In the first two weeks of a three-month partnership between Yaga and Foschini, 7800 people have participated in its offering and to date the second-hand clothing trading platform has seen a 20% increase in the number of registered sellers.
For every second-hand item of clothing sold on Yaga, the seller receives a voucher from Foschini to buy something new from its stores. The Yaga and Foschini partnership is intended to promote the reuse of garments and to create awareness about conscious consumption, repurposing and fashion waste.
The voucher, the value of which is determined by the sale price, is considered a reward for extending the life cycle of garments. For Yaga this collaboration is about amplifying its messaging on circular fashion – keeping clothing in use and out of landfill for as long as possible. Anette Apri the marketing lead at Yaga says having access to Foschini’s platform, “is a great way to together nudge consumer behaviour and to educate people about the various ways of extending the life cycle of clothing.”
But by offering sellers vouchers to buy new clothes, is this partnership not encouraging the sale of yet more clothes? Consumers might be reducing the number of clothes in their wardrobes but by using their vouchers, more new clothes are being added to the world.
Foschini is not pretending to be a slow fashion retailer. Head of sustainability at The Foschini Group, Nyarai Pfende says that for the retailer, “This isn’t a full circularity story yet – it is part of our work towards that. This partnership is creating awareness about extending the life of a garment and diverting it from landfill. We don’t want clothes ending up in a landfill.”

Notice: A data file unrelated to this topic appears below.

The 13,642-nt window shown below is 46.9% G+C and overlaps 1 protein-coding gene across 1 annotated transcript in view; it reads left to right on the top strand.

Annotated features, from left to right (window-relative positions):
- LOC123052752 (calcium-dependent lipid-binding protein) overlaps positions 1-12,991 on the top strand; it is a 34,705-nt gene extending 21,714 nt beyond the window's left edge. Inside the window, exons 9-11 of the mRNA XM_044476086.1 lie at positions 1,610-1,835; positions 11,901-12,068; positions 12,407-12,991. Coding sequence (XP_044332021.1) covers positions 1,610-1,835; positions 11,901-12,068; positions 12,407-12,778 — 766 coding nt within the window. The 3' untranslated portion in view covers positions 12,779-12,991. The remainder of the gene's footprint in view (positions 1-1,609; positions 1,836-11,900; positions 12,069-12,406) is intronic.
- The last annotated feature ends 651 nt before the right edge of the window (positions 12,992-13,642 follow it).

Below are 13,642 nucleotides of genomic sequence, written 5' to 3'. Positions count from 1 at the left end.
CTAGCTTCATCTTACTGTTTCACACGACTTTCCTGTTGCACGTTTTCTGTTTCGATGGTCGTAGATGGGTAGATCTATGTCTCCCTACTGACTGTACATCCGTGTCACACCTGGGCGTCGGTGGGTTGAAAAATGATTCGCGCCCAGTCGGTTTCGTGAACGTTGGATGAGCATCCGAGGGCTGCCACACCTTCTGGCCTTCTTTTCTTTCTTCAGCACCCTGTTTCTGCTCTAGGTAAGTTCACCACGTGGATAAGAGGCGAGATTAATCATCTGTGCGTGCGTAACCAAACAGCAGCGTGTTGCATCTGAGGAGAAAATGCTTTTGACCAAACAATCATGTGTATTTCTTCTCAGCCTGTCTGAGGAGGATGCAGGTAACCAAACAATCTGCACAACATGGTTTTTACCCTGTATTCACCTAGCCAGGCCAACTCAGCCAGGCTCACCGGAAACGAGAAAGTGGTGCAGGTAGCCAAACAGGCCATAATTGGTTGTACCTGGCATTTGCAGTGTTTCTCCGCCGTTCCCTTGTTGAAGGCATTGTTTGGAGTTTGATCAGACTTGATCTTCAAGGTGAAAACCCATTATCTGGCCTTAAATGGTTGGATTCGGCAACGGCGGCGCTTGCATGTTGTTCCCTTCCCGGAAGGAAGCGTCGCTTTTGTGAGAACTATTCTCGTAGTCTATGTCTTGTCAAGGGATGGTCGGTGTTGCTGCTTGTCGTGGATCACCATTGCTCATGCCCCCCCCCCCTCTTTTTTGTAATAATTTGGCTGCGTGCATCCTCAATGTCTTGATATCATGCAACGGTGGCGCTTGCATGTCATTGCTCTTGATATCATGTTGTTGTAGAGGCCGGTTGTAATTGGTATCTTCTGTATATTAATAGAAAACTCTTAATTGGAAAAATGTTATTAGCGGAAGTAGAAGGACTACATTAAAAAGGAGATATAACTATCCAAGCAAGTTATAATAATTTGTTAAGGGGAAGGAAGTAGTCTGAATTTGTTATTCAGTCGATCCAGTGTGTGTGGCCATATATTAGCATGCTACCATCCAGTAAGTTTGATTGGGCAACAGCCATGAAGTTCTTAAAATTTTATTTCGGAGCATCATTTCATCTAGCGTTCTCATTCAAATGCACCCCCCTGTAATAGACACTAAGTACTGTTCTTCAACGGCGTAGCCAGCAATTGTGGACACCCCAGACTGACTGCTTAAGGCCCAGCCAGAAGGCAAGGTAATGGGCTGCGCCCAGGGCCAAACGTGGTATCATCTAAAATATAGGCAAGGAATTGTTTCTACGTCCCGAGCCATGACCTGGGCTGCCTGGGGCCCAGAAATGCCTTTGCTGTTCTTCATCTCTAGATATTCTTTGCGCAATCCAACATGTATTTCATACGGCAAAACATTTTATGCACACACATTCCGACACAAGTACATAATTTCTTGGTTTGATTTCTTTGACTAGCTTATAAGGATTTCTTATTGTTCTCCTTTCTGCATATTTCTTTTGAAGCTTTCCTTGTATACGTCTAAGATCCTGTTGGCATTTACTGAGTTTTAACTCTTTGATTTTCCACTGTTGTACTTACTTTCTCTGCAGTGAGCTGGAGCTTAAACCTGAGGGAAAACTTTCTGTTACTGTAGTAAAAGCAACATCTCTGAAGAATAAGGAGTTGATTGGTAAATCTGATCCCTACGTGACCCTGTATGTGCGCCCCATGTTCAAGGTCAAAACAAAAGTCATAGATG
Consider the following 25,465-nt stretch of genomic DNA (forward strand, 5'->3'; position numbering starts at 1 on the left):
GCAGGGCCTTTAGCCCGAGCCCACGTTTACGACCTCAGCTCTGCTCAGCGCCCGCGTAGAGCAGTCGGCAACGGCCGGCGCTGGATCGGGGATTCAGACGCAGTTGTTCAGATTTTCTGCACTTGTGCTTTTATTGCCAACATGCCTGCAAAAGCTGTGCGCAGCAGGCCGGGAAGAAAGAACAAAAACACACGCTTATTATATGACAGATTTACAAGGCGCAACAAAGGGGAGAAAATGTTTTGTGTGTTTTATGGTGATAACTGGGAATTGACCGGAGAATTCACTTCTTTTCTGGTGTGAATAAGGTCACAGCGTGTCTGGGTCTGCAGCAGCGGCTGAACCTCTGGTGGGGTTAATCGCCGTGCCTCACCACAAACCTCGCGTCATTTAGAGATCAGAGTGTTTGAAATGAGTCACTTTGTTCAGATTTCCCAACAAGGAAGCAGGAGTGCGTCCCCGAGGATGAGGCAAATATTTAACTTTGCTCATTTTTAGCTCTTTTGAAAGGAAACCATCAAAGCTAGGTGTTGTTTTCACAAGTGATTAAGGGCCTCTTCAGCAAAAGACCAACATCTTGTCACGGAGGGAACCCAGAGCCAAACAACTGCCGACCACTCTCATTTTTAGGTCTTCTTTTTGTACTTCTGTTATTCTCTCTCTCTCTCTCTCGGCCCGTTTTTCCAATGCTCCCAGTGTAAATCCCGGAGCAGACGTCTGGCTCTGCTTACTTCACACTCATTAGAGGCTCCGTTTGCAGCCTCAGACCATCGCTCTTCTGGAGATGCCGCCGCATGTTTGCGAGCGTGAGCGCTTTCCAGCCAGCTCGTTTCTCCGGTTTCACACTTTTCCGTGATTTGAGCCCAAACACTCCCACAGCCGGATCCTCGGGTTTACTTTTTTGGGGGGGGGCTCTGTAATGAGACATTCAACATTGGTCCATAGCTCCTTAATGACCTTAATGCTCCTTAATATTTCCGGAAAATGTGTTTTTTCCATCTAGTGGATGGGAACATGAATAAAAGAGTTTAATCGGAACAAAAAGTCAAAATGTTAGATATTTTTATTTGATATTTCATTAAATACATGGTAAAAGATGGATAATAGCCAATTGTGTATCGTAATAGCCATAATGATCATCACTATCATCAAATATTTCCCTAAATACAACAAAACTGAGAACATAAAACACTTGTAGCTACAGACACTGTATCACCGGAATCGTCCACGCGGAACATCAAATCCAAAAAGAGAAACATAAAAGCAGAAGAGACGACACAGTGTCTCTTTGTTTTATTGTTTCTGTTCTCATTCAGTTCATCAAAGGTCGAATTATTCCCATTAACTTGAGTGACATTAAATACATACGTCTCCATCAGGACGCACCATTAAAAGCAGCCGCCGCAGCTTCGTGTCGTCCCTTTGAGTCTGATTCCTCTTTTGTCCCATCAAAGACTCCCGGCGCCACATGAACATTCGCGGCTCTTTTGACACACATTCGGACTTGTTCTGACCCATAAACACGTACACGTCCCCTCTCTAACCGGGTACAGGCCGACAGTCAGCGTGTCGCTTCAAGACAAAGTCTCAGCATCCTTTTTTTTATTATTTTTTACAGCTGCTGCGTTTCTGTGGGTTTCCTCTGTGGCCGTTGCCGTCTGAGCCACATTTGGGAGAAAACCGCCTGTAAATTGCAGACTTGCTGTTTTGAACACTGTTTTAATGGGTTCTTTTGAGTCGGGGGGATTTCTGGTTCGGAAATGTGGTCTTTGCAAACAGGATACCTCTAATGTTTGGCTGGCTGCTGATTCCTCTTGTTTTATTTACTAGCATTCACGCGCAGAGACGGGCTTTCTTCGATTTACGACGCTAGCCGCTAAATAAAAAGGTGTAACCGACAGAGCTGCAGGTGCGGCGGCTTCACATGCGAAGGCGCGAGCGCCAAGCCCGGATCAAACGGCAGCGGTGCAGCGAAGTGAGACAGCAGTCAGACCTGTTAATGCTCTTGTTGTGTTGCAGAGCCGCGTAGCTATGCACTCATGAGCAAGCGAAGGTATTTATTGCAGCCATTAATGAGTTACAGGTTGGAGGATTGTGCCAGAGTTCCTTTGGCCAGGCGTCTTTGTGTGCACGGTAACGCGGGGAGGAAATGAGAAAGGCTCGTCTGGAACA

According to ThredUp’s study on the international resale market, “one in two people are still throwing their preloved clothes in the trash. As a result, 64% of the 30+ billion items produced each year end up in landfill.” While we don’t have South Africa-specific figures, we do know that throwing away wearable and mendable clothes is a waste of finite resources, energy, creates pollution, and occupies increasingly scarce South African landfill space.
Nyarai says that besides raising awareness about extending the life of garments, the partnership is also about encouraging consumers to buy local. She says, “This partnership aligns with our focus on localisation and increasing our environmental efficiency by avoiding the environmental costs of importing.”
With your Yaga x Foschini voucher, there is the opportunity to support Foschini’s “Created by a Woman” series which consists of more than 50% locally-made items and supports over 6 000 jobs. Foschini also supports local beauty. Foschini’s localisation strategy is about on-shoring jobs through local capacity expansion. “We are committed to increasing the share of local production progressively,” says Nyarai.
The Yaga platform makes it easy to launch an e-shop: it offers a payment system and distribution via South African courier companies. The clothes sold on Yaga can be any brand, size or trend. Yaga’s main focus is finding everyone’s preloved clothing a new life. Besides being a consumer-to-consumer platform, Yaga also hosts thrift stores that source from local second-hand traders.
Yaga which was piloted in Estonia in 2017, was launched in South Africa in early 2020. Anette told Twyg that, ”We have over 150,000 registered users and last year our users earned more than R10 million in sales by sending their preloved items to a new life.”
Foschini which has recently adopted the environment as a formal stakeholder is also working with innovative textile start-up, Rewoven to address circular fashion. Nyarai says, “Together, we are exploring a process of using our textile waste as inputs into new items.”